Earthquakes sway buildings, buckle terrain, and rumble -- both audibly and in infrasound, frequencies below the threshold of human hearing. New computer modeling by a team of researchers indicates that most of the low-frequency infrasound comes from an unexpected source: the actual "pumping" of Earth's surface. The researchers confirmed their models by studying data from an actual earthquake.

"It's basically like a loudspeaker," said Stephen Arrowsmith, a researcher with the Geophysics Group at Los Alamos National Laboratory, who presents his team's findings at the 164th meeting of the Acoustical Society of America (ASA), held Oct. 22 -- 26 in Kansas City, Missouri. (full story)

This story also appeared in Science Codex

NMSU College of Engineering graduate leads research team to prestigious award

New Mexico State University College of Engineering alumni Jessie Nichols and Pete Pittman have led a team of researchers at Los Alamos National Laboratory, in collaboration with Y-12 National Security Complex, to a R&D 100 Award for Valveless Laser Processing.

R&D 100 Awards have been called the "Oscars of Innovation," recognize the top 100 technologically significant accomplishments of the past year, and are awarded annually by R&D Magazine.

"This gives engineers and designers the capability to use another process, something else on their tool belt they can implement and be able to use to reduce theweight of systems, reduce the cost of production and increase the lives of systems, and also, in the long run, reduce the need for valves," Nichols said. (full story)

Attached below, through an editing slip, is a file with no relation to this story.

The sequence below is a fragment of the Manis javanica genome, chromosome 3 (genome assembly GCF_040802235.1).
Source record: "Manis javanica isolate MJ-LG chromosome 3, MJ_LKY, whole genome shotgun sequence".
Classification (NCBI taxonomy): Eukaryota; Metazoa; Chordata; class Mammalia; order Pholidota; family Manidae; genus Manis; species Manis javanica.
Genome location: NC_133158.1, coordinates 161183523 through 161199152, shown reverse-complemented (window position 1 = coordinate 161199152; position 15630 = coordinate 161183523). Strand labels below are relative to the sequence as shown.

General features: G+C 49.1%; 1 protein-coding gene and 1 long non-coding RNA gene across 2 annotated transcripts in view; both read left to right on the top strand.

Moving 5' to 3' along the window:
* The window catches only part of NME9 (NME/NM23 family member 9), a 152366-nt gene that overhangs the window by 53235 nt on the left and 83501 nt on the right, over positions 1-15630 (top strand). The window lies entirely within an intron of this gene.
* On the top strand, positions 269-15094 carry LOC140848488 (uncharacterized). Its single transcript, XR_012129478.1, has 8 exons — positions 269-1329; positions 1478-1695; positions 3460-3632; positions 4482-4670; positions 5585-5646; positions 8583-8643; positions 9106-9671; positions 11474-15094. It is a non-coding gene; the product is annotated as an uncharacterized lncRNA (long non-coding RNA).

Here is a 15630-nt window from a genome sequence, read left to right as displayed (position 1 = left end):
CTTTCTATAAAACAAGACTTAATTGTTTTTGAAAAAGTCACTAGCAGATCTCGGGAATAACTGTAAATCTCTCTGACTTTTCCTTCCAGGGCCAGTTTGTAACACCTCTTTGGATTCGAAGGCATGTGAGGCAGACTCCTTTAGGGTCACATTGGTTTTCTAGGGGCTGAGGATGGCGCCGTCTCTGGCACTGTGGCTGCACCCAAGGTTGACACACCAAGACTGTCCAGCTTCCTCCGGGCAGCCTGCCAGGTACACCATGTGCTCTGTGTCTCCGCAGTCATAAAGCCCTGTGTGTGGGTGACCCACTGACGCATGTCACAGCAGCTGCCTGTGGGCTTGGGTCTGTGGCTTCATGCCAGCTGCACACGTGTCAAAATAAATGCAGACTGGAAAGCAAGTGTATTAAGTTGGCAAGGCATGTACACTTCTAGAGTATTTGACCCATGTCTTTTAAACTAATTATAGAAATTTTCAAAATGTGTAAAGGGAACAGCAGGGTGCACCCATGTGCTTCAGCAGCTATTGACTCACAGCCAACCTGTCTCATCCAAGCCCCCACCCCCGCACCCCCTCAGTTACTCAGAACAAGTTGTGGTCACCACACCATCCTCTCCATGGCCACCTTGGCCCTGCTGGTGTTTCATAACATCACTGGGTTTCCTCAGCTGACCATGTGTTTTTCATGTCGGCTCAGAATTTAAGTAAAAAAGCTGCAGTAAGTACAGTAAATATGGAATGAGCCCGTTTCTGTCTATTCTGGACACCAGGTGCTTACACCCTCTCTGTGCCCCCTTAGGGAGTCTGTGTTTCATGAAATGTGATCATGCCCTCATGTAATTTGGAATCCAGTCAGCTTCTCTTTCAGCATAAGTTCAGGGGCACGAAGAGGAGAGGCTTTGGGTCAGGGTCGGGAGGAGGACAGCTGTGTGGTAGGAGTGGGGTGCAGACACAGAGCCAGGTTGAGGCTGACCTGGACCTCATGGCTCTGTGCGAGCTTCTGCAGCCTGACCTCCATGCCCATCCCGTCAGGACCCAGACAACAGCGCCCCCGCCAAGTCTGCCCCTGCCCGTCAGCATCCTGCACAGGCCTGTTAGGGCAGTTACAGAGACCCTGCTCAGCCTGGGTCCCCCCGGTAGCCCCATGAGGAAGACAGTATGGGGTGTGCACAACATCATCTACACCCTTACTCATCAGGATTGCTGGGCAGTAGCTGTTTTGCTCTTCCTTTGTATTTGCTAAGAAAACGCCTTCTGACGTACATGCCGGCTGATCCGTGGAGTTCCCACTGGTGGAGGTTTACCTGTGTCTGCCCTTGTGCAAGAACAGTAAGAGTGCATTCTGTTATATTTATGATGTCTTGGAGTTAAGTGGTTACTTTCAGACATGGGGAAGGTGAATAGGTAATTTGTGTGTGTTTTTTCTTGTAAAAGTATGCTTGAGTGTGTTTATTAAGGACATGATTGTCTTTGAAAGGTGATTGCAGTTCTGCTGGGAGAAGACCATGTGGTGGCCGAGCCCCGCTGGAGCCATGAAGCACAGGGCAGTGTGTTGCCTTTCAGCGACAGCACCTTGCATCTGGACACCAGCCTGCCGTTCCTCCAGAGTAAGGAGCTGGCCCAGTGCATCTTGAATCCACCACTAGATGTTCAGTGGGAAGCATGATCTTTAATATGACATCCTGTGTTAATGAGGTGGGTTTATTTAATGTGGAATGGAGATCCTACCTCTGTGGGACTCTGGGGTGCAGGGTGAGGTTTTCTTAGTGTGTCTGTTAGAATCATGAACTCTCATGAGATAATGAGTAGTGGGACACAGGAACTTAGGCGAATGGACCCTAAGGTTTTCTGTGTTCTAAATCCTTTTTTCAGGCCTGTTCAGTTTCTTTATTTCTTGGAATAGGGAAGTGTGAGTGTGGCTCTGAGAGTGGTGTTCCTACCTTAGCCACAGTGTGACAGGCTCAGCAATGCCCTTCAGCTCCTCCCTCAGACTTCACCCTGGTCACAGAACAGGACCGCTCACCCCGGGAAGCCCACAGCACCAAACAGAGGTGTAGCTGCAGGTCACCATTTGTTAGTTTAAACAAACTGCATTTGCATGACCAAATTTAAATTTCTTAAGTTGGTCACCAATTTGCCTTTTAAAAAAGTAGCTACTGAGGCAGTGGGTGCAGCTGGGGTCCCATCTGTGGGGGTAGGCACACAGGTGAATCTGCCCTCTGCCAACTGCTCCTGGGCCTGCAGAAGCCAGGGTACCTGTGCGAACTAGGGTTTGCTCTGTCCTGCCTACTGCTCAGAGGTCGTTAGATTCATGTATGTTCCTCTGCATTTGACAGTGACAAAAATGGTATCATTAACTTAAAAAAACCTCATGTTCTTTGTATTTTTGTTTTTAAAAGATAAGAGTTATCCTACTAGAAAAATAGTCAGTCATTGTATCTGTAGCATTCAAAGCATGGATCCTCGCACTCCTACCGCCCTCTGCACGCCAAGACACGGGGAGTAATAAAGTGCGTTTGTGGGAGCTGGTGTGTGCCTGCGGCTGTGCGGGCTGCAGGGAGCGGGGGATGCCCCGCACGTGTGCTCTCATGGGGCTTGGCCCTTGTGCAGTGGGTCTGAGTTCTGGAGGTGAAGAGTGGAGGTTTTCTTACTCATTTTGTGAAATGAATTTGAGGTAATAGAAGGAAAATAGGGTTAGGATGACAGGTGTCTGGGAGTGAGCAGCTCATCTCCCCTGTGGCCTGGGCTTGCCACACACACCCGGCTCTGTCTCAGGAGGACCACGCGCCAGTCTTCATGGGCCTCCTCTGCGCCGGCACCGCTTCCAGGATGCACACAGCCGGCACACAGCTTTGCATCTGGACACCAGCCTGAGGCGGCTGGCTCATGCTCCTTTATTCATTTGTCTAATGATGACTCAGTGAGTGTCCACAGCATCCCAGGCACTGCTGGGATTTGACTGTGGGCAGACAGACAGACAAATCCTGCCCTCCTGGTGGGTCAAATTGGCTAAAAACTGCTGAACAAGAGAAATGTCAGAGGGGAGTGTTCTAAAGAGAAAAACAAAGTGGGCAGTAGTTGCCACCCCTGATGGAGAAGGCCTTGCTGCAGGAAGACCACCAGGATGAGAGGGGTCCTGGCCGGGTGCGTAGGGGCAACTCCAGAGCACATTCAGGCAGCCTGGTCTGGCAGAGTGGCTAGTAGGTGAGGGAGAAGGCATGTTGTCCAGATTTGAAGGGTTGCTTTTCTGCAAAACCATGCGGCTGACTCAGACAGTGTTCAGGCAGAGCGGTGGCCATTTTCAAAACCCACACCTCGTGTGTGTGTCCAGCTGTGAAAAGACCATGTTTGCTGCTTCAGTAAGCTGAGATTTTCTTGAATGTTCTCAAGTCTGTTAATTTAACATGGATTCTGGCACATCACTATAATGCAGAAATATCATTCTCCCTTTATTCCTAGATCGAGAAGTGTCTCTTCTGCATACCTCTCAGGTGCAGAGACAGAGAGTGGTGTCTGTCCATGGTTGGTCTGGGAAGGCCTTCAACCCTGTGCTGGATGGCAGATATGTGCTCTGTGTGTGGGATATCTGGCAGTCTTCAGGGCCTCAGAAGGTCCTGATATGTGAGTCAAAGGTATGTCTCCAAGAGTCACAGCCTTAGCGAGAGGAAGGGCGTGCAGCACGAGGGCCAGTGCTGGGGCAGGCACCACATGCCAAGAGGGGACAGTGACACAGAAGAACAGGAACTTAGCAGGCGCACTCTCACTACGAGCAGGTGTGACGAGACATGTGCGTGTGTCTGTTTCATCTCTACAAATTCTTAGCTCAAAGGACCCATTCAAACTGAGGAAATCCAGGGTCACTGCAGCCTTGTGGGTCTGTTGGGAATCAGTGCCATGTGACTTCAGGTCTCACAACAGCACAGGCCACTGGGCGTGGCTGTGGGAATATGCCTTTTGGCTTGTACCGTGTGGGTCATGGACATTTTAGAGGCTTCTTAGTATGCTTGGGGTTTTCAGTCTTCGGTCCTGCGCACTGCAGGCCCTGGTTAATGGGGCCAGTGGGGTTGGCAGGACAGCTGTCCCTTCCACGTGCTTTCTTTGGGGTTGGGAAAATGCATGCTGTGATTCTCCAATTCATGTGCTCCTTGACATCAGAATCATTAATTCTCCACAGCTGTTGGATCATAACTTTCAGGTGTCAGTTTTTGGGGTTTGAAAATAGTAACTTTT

Editorial: Nuke arsenal essential

It can reasonably be argued that the most important role of government is defending its citizens and ensuring their welfare and liberty. To that end, nations maintain armies and weapons.

The U.S. nuclear arsenal has reached a point where billions must be spent to maintain its integrity. Estimates place upgrading and maintaining its 5,113warheads, replacing aging delivery systems and renovating facilities at $352 billion over the coming decade (full story).

Los Alamos PRObE center allows computer scientists to test super-computing and big data systems software scale

The New Mexico Consortium (NMC), Los Alamos National Laboratory (LANL), Carnegie Mellon University (CMU), and the National Science Foundation (NSF) have partnered to create the PRObE Center (Parallel Reconfigurable Observational Environment), a one-of-a-kind computer systems research center located at the Los Alamos Research Park. A grand opening celebration is scheduled from 1-3 p.m. Thursday, Oct. 18. (full story)

Also from the Daily Post this week:

LANL's contributions to Curiosity power source wins DOE Secretary Award

A small team of Los Alamos National Laboratory employees received the Secretary of Energy’s Achievement Award for their contributions on the thermoelectric generator that provides electrical power and heat to the Mars Science Laboratory's Curiosity rover.

The award was presented by Secretary of Energy Steven Chu to Craig Van Pelt, Alejandro Enriquez, Diane Spengler, John Matonic and David Armstrong Oct. 4 in Washington D.C. (full story)

This story also appeared in the Los Alamos Monitor

SFCC gets $1.1M for green program

The program is expected to serve 60 Santa Fe County youths over a three-year period. The grant was developed and written through a partnership with Los Alamos National Laboratory and Los Alamos National Security (full story).

Also from the Journal this week:

Pueblo joins LANL group

Ohkay Owingeh has joined the Regional Coalition of LANL Communities, participating as a full voting member.

“We are extremely pleased to be the first pueblo to join. … We look forward to participating and supporting this most worthwhile effort,” said Ohkay Owingeh Gov. Ron Lovato in a press release (full story).